“It had nothing to do with gear or footwear or the backpacking fads or philosophies of any particular era or even with getting from point A to point B.
It had to do with how it felt to be in the wild. With what it was like to walk for miles with no reason other than to witness the accumulation of trees and meadows, mountains and deserts, streams and rocks, rivers and grasses, sunrises and sunsets. The experience was powerful and fundamental. It seemed to me that it had always felt like this to be a human in the wild, and as long as the wild existed it would always feel this way.”
- Cheryl Strayed
Over the past few months I've found myself craving spontaneity and adventure. My life has (increasingly) becoming too predictable: school drop-off, work, gym, play dates, naps, meal-prep and so on. We have a calendar and we have routine. Not that there's anything wrong with a little order in life (especially when one has young children), but what was happening to my adventurer-self? The girl who would board a plane to Asia or Central America because a good fare popped up? Or the girl who would hop a boat - one filled with with cattle and ranchers- just to catch a glimpse of southern Chile? Or the 20-something-me who would take the trolley to the French Quarter and do cartwheels down the street just because it was a Tuesday night? I think she was starting to vanish…
Now I know that at this stage of my life I have different responsibilities and obligations than I had a decade ago. There's a mortgage, my career, two kids, and college tuition to think of. But still, there's got to be a little room for adventure, some spontaneity, maybe even some silliness in one's life too, no?
If you’re wondering how this ties in to Great Sand Dunes National Park, I’ll tell you.
We had no plans to drive down. But when one of our intended guests cancelled their trip to Denver due to the flu, we seized the moment and decided to go for it. We had been talking about visiting the dunes for more than 2 years, but we always put it off. We were always making excuses (It's too far/I have too much work/I'm too tired/Maybe next year...) But not this time! We hastily secured a hotel room (there’s only one place to stay), packed a cooler (there aren’t many eating options at this point in the pre-season) and we drove south for about 3 ¾ hours. It felt good to do something that wasn't planned months in advance. In fact, it felt great!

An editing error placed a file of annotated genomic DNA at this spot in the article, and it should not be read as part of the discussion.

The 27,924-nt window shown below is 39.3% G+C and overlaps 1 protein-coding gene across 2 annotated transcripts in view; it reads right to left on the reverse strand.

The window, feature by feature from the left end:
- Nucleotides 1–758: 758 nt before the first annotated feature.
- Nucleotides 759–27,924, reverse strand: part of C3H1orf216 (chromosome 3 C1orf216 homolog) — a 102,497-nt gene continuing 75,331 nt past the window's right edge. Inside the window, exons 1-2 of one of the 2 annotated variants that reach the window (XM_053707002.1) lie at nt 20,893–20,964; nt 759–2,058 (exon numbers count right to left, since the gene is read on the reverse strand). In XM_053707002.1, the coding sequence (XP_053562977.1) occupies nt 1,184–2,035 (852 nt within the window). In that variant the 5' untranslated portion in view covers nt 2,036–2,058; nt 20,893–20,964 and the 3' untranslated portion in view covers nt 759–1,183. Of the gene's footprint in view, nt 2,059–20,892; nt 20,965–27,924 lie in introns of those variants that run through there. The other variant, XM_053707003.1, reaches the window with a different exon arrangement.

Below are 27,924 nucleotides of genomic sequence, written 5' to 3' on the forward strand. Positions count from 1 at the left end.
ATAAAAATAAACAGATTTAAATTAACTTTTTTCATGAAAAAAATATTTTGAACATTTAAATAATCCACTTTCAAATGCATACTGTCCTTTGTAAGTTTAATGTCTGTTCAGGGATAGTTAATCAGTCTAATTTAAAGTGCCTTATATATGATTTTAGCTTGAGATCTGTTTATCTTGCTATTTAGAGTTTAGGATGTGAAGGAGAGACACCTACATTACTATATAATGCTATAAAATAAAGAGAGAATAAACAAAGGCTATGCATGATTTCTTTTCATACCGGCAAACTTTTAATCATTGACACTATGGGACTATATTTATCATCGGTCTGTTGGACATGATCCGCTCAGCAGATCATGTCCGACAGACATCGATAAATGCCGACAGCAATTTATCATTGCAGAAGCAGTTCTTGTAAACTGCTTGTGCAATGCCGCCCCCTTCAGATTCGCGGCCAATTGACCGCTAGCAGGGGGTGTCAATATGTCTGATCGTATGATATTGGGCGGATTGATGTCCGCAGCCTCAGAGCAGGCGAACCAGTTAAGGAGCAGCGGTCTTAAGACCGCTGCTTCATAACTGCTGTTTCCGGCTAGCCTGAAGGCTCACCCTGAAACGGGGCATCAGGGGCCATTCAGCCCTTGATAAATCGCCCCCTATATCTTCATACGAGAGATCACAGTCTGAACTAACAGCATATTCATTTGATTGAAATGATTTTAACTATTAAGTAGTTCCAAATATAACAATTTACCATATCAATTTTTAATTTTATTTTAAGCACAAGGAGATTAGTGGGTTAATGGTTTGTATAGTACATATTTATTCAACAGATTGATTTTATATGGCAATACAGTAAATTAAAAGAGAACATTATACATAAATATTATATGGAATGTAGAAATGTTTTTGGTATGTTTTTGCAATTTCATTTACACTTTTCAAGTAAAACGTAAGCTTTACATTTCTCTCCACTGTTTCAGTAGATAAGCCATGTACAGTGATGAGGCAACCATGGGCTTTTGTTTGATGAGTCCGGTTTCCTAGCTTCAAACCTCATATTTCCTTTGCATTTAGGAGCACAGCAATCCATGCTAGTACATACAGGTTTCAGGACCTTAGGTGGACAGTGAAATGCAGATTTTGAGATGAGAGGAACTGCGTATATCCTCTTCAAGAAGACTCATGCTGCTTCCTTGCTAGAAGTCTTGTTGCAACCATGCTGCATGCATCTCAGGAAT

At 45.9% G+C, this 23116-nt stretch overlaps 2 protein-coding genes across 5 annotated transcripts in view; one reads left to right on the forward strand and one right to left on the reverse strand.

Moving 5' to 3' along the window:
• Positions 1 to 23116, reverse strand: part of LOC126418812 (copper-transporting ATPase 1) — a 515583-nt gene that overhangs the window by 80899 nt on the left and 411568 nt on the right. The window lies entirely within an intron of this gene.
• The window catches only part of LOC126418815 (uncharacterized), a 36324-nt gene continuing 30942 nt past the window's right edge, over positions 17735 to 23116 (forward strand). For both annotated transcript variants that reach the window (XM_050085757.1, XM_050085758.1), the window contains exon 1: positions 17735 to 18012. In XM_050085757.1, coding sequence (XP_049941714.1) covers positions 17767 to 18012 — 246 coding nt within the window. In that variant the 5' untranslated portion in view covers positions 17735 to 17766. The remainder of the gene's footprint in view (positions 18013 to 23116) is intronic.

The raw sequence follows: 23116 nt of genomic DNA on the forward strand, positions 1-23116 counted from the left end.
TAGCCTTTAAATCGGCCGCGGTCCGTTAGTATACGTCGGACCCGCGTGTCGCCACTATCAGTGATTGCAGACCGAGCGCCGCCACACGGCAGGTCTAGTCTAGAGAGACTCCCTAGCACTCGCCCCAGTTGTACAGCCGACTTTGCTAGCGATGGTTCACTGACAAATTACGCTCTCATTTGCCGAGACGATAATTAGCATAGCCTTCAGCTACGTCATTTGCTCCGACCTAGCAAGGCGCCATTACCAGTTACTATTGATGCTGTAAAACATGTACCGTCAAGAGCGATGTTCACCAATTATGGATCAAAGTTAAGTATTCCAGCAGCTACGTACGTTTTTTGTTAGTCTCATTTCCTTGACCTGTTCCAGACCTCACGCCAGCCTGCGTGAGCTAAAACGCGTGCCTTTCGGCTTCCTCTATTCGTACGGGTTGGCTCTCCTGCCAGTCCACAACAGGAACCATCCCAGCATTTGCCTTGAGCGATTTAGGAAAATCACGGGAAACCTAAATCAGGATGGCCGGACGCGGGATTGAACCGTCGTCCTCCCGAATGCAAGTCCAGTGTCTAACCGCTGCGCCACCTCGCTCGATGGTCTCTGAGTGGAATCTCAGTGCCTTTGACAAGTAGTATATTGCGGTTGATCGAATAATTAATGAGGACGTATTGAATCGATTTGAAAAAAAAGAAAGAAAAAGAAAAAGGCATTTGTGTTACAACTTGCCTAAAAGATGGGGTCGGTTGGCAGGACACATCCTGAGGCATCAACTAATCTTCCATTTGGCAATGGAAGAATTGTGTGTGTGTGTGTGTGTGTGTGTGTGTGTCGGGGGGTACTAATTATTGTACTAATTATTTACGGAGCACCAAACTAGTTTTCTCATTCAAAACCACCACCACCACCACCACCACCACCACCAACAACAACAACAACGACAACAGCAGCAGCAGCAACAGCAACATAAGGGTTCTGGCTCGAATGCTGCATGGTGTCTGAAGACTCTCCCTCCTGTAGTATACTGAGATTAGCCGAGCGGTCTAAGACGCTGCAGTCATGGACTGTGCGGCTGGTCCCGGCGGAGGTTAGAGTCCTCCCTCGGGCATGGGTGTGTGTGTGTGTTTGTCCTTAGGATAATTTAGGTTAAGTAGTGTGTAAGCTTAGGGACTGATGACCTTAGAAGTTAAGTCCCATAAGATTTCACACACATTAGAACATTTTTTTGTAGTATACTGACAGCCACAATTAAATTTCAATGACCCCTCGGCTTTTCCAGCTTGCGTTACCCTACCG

So I encourage you to do something spontaneous! You won't regret it. In the words (I'm paraphrasing here) of Dr. Scott, the paleontologist on PBS's Dinosaur Train, "Get out there! Get into nature. Have an adventure and make your own discoveries."
Getting there: We took I-25 South going down to Great Sand Dunes. Going back to Denver we drove US Route 285.
Total time from Denver: 3 hours, 45 minutes.
Fee: $3 per vehicle, but it was National Park Day when we went so there was no entry fee.
Season: May-September. We went in the off-season (April 19th and 20th). Though the weather is usually chilly and windy at this time of year, we had perfect weather. The Medano Creek was flowing. I heard that peak flows are in May and June, but it depends on rainfall throughout the summer. If you're planning a visit keep in mind the sand can reach temperatures that exceed 140 degrees in the summer months- so that may not be the best time to take small children.
Accommodations: There are limited accommodations and camp sites are by reservation. We stayed at The Great Sand Dunes Lodge and the owners, Ratna and Rames, were extremely kind. The rooms were basic and clean. Breakfast was served. Rooms were $85 per night, but they are more expensive in the high season. Oh, and there's a pool. And a grill. This is the only lodging option immediately outside the dunes. The views were spectacular. There are more options in Alamosa, about 30 minutes away.
For more information visit www.nps.gov/grsa/index.htm